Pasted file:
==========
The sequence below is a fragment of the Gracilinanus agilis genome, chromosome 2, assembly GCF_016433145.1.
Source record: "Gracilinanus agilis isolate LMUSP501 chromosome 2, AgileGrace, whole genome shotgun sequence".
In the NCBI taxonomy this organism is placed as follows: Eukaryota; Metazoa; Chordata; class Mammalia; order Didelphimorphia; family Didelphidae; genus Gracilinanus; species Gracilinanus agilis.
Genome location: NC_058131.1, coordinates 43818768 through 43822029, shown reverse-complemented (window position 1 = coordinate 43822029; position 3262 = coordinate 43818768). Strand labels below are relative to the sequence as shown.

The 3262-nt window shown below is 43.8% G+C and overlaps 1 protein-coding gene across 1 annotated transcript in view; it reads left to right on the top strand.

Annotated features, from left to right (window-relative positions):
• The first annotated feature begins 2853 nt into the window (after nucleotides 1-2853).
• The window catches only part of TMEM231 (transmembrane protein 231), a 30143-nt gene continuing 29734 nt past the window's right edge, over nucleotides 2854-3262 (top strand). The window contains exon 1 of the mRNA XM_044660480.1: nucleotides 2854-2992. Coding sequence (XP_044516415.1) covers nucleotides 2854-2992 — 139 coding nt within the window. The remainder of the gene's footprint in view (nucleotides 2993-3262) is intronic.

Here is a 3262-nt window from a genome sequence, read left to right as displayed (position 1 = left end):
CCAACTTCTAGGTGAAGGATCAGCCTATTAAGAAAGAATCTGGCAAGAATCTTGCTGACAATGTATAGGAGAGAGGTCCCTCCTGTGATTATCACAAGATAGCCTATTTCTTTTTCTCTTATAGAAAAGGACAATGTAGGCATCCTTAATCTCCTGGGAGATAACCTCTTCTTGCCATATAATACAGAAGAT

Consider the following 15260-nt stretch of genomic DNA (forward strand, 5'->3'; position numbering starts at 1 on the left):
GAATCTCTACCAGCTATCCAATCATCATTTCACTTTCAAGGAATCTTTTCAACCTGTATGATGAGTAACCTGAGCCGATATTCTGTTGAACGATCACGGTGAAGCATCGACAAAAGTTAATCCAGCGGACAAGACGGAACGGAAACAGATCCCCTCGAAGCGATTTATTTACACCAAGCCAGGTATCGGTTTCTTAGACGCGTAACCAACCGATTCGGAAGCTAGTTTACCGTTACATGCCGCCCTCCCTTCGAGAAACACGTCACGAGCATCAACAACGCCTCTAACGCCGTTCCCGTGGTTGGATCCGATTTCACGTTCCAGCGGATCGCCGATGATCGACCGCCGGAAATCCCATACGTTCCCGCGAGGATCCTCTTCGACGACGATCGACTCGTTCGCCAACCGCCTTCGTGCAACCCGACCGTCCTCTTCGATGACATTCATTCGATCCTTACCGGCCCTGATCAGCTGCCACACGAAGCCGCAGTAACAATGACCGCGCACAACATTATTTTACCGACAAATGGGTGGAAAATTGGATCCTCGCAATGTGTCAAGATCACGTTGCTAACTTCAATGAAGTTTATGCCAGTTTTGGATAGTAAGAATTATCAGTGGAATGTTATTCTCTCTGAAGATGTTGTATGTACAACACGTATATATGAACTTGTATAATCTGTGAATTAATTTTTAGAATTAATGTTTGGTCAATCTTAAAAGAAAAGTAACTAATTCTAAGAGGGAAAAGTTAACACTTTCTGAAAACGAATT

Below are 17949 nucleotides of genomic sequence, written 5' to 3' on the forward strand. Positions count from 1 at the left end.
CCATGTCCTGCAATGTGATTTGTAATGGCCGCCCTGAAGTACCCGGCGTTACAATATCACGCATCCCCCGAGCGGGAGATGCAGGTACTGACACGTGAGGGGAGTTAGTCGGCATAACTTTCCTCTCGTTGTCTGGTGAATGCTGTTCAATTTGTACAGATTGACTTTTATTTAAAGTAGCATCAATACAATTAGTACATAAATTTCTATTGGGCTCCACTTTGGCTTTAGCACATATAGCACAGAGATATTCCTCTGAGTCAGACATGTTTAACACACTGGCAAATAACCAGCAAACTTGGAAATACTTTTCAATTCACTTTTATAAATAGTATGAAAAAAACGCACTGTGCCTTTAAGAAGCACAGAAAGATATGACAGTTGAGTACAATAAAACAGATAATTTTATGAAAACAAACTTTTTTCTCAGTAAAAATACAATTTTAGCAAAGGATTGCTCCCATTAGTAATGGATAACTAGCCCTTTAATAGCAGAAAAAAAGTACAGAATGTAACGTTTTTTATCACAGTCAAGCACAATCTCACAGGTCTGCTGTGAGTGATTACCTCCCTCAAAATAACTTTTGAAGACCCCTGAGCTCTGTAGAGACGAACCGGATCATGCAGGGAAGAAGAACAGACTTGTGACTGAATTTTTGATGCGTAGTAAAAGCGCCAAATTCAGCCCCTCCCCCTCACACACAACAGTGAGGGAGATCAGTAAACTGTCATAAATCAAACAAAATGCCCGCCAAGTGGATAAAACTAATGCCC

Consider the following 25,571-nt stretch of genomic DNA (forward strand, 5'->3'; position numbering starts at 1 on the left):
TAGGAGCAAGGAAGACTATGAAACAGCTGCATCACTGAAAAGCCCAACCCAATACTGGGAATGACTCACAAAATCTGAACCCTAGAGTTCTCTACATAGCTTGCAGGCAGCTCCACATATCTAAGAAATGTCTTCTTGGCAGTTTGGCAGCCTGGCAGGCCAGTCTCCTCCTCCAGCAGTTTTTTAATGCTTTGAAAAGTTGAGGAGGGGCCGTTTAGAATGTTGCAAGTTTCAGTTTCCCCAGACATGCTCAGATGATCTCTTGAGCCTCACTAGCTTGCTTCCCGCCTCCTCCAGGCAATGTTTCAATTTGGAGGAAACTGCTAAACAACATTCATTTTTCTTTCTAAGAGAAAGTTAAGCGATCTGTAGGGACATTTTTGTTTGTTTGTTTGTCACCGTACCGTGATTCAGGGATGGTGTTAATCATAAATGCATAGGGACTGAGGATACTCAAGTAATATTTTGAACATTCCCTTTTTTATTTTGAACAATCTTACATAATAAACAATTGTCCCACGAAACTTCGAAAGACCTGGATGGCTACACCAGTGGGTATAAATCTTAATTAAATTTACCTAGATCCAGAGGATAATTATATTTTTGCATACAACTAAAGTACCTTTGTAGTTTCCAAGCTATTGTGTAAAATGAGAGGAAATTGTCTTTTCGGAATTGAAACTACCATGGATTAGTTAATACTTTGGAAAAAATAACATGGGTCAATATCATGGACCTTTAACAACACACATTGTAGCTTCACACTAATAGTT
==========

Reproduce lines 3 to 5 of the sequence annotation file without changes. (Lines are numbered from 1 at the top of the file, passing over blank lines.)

In the NCBI taxonomy this organism is placed as follows: Eukaryota; Metazoa; Chordata; class Mammalia; order Didelphimorphia; family Didelphidae; genus Gracilinanus; species Gracilinanus agilis.
Genome location: NC_058131.1, coordinates 43818768 through 43822029, shown reverse-complemented (window position 1 = coordinate 43822029; position 3262 = coordinate 43818768). Strand labels below are relative to the sequence as shown.

The 3262-nt window shown below is 43.8% G+C and overlaps 1 protein-coding gene across 1 annotated transcript in view; it reads left to right on the top strand.